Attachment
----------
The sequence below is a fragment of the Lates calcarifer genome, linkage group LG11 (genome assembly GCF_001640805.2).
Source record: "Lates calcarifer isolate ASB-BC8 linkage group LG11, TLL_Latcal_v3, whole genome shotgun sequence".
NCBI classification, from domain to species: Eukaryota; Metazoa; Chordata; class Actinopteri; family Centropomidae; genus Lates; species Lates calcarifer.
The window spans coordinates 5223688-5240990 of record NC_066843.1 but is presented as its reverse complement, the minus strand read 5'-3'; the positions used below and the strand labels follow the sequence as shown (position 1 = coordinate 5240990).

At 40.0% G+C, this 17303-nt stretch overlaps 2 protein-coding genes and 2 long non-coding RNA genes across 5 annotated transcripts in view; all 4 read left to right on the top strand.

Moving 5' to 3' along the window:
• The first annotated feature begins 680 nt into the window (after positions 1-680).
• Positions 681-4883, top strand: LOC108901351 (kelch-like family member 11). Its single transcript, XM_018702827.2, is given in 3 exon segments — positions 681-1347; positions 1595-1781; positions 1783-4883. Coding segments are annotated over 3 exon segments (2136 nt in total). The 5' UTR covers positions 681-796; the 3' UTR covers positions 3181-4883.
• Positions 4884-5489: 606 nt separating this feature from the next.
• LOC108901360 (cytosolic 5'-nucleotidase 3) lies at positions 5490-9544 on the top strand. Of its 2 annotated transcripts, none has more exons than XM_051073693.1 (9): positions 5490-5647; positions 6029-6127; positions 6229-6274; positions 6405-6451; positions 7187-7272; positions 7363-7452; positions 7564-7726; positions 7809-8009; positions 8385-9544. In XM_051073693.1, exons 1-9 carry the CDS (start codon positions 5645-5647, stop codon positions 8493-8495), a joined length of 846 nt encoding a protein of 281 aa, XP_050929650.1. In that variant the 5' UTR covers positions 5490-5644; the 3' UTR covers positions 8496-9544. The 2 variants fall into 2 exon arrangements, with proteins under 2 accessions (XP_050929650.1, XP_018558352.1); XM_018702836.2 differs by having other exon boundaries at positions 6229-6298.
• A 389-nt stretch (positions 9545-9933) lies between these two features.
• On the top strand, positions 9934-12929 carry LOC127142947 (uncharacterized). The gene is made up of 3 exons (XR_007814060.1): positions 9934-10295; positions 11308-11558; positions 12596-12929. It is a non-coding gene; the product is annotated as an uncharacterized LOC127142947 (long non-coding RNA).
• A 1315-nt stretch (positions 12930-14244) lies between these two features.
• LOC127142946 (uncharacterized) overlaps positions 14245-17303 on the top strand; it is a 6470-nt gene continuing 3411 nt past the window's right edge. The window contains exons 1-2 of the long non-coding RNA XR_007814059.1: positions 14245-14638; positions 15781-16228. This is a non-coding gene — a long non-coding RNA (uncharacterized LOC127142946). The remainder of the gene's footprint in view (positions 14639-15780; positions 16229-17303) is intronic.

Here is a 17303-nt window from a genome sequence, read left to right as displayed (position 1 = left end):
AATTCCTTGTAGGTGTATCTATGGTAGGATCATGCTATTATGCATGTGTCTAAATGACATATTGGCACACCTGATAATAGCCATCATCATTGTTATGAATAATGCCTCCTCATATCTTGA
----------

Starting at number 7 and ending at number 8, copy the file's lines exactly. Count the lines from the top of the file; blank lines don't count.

• The first annotated feature begins 680 nt into the window (after positions 1-680).
• Positions 681-4883, top strand: LOC108901351 (kelch-like family member 11). Its single transcript, XM_018702827.2, is given in 3 exon segments — positions 681-1347; positions 1595-1781; positions 1783-4883. Coding segments are annotated over 3 exon segments (2136 nt in total). The 5' UTR covers positions 681-796; the 3' UTR covers positions 3181-4883.